Yellen to take on financial risks beyond banks
Treasury Secretary Janet Yellen plans to deliver a wide-ranging speech on financial stability Thursday, offering warnings about the risks in the banking system and beyond.
Driving the news: Yellen's speech, as she accepts an award at the National Association of Business Economics named for her fellow one-time Fed chair Paul Volcker, will particularly focus on the risks posed by money market mutual funds, hedge funds and stablecoins, according to a prepared text released by the Treasury department.
The big picture: Yellen argues that "when the financial system works, it can be a powerful engine for economic growth," but that "a fragile financial system can generate deep pain for American households when it fails."
- She discusses the risks to the banking system in the aftermath of the Silicon Valley bank Failure, and said it is "important that we reexamine whether our current supervisory and regulatory regimes are adequate for the risks that banks face today."
- However, much of her focus was on risks outside the highly regulated banking sector.
State of play: Money market funds act as a close substitute for bank accounts. They accept investors' money and use it to buy Treasury bills and other short-term debt instruments. But they have also proven susceptible to runs in moments of crisis, specifically in September 2008 and March 2020.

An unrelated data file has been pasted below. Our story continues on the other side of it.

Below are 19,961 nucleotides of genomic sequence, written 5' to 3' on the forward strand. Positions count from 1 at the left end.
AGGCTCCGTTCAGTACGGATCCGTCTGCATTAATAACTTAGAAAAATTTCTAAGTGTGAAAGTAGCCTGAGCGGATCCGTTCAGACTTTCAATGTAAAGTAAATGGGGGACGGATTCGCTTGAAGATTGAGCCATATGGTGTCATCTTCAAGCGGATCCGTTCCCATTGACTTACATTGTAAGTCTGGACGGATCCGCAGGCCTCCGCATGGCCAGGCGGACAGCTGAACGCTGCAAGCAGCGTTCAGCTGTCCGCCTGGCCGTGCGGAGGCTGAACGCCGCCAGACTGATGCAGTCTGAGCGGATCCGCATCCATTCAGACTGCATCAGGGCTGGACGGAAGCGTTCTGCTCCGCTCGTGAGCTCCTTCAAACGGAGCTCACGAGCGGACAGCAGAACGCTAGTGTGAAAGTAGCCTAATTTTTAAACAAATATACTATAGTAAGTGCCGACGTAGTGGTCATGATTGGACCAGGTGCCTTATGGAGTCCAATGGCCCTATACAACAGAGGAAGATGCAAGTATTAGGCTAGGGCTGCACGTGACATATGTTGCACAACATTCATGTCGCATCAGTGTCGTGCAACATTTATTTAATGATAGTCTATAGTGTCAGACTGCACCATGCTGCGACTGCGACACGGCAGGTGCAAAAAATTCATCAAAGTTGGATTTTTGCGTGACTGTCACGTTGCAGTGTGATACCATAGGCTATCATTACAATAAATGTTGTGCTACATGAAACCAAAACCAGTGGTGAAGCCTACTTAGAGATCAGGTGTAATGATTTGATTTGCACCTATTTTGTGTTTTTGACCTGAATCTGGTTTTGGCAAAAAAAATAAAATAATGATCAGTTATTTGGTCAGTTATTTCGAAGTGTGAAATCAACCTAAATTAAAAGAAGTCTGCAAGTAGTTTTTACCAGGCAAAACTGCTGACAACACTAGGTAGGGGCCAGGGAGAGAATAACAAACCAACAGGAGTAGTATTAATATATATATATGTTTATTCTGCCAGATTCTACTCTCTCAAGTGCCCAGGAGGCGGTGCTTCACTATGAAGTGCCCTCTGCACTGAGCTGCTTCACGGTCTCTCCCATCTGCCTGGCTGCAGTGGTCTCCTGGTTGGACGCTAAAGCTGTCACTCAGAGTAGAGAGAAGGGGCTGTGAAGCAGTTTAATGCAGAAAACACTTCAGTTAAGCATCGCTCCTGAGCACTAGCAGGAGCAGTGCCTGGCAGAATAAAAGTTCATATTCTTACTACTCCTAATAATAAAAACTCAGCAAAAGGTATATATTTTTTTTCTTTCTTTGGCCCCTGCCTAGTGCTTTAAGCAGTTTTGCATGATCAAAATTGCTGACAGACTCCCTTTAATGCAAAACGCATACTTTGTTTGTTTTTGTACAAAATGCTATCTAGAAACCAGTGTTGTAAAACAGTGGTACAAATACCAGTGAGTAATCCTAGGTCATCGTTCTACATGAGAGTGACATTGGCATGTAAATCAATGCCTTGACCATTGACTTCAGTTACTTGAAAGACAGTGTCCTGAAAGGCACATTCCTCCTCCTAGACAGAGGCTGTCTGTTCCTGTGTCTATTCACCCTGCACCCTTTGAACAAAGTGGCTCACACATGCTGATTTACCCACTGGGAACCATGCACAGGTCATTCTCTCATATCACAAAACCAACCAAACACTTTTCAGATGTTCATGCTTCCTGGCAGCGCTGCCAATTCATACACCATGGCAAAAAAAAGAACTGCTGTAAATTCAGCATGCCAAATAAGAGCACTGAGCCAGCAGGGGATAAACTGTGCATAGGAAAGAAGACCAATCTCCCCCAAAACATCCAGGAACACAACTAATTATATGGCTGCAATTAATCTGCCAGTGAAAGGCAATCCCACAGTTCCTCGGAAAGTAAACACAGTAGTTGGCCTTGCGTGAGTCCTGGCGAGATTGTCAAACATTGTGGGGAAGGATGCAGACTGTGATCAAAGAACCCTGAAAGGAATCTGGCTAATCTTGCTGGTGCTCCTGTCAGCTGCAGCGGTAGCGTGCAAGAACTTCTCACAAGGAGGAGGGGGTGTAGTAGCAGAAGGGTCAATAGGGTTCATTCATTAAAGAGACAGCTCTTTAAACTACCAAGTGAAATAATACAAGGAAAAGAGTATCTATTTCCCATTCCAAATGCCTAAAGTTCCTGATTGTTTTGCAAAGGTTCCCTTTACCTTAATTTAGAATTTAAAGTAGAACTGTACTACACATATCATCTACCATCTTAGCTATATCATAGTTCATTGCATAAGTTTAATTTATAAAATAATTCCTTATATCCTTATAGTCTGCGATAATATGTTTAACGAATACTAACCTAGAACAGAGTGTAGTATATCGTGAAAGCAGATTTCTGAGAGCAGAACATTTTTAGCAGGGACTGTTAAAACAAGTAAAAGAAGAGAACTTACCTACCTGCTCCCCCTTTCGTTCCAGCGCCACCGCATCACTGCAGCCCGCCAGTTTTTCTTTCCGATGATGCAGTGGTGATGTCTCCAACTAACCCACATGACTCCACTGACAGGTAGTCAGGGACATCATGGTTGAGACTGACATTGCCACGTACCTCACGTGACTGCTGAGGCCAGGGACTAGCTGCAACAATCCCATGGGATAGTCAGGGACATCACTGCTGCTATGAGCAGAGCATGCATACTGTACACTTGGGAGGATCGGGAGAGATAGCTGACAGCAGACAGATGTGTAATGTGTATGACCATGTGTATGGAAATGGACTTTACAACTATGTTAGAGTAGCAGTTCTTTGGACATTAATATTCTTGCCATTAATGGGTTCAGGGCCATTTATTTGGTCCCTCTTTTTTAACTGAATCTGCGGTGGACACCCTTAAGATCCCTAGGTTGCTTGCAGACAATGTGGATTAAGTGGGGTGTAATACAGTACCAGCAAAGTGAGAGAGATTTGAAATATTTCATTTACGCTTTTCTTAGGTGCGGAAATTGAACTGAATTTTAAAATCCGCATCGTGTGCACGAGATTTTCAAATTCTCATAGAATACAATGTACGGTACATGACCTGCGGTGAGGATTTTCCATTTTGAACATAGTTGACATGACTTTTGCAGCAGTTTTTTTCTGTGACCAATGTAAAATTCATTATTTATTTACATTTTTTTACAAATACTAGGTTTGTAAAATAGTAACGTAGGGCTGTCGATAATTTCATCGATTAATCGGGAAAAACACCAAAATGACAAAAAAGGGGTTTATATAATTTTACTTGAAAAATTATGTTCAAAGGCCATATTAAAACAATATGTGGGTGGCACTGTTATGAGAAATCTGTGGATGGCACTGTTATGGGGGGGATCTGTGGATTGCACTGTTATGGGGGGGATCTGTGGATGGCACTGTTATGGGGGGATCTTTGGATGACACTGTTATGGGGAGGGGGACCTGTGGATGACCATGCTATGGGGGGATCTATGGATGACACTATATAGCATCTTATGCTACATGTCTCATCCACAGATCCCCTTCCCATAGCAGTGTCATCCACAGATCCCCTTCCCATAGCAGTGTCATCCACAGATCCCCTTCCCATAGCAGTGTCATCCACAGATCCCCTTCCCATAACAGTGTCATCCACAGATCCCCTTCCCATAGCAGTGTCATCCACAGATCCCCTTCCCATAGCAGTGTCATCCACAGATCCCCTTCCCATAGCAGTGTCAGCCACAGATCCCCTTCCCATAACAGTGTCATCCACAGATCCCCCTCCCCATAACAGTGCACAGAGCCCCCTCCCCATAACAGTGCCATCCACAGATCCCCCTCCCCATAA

- "If there is any place where the vulnerabilities of the system to runs and fire sales have been clear-cut, it is money market funds," Yellen will say.
- She noted that at banks, there are measures in place — capital and liquidity requirements, federal deposit insurance and the Fed's lender of last resort powers — meant to arrest these runs.
- However, "the financial stability risks posed by money market and open-end funds have not been sufficiently addressed," she said, a sign more federal scrutiny is on the way.
Of note: This comes at a particularly significant time, as vast sums of money have been flowing into money market funds as investors seek higher returns than bank deposits.